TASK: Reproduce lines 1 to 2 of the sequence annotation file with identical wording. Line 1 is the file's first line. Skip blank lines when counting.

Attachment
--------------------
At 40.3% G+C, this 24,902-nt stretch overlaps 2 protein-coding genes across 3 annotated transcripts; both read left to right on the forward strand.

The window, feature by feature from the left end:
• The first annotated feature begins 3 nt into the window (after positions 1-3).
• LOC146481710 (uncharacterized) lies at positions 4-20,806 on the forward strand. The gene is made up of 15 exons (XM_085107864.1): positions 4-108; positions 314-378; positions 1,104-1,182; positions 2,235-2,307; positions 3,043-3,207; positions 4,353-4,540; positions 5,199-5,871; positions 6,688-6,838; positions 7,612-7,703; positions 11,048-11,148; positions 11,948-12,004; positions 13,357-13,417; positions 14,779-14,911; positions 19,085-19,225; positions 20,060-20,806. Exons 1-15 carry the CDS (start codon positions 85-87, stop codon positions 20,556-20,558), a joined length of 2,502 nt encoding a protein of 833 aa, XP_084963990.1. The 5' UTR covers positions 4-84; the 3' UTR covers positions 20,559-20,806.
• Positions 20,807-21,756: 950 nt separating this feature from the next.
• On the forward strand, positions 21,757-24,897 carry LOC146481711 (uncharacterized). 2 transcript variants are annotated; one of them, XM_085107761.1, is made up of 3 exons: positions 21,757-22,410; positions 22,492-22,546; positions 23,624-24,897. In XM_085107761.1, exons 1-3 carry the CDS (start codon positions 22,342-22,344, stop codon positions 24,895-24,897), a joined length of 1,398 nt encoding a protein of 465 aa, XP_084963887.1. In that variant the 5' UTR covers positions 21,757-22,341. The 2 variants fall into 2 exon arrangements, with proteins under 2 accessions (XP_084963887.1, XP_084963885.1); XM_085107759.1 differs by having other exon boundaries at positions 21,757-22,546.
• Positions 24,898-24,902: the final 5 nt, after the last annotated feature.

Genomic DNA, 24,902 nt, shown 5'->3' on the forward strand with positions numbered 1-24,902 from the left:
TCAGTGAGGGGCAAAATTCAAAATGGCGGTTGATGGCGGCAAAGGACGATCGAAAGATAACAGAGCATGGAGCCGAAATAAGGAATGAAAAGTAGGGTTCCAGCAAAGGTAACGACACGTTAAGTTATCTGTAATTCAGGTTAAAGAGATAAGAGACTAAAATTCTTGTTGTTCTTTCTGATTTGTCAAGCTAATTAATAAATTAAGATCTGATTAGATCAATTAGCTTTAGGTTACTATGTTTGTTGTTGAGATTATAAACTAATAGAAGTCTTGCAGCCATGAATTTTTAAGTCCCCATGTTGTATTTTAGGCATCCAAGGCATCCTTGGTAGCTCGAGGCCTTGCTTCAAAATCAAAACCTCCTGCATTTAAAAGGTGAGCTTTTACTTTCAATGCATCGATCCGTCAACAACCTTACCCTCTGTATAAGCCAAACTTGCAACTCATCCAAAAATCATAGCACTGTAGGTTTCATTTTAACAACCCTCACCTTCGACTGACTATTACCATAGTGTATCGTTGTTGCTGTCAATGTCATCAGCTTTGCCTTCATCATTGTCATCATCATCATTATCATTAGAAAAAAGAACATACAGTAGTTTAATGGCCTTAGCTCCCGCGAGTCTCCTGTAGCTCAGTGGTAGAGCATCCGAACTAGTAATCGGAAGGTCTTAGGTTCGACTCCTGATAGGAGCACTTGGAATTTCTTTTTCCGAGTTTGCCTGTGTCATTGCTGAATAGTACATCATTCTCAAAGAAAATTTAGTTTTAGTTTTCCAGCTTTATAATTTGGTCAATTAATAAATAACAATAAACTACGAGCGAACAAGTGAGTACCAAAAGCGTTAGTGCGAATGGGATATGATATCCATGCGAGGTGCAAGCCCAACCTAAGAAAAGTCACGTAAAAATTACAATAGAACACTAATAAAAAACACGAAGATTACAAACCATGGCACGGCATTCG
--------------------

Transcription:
At 40.3% G+C, this 24,902-nt stretch overlaps 2 protein-coding genes across 3 annotated transcripts; both read left to right on the forward strand.

The window, feature by feature from the left end: